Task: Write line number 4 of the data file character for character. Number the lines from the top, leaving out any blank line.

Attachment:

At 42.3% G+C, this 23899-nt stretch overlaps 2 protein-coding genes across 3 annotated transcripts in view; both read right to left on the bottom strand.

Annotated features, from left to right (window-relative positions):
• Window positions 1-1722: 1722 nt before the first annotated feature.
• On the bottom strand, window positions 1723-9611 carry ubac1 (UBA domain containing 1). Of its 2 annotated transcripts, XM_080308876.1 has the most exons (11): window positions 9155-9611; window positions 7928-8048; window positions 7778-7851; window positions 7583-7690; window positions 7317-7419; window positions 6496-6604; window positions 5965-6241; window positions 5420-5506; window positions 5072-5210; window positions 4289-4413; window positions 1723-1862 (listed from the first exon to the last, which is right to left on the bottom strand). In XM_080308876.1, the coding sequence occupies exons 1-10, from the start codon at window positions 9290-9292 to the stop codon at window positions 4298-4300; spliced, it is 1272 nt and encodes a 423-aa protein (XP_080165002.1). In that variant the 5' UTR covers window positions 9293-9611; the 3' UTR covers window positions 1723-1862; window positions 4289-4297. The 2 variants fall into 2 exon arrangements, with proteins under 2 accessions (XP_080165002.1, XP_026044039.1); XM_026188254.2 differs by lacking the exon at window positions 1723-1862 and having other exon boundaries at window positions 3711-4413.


• On the bottom strand, window positions 1723-9611 carry ubac1 (UBA domain containing 1). Of its 2 annotated transcripts, XM_080308876.1 has the most exons (11): window positions 9155-9611; window positions 7928-8048; window positions 7778-7851; window positions 7583-7690; window positions 7317-7419; window positions 6496-6604; window positions 5965-6241; window positions 5420-5506; window positions 5072-5210; window positions 4289-4413; window positions 1723-1862 (listed from the first exon to the last, which is right to left on the bottom strand). In XM_080308876.1, the coding sequence occupies exons 1-10, from the start codon at window positions 9290-9292 to the stop codon at window positions 4298-4300; spliced, it is 1272 nt and encodes a 423-aa protein (XP_080165002.1). In that variant the 5' UTR covers window positions 9293-9611; the 3' UTR covers window positions 1723-1862; window positions 4289-4297. The 2 variants fall into 2 exon arrangements, with proteins under 2 accessions (XP_080165002.1, XP_026044039.1); XM_026188254.2 differs by lacking the exon at window positions 1723-1862 and having other exon boundaries at window positions 3711-4413.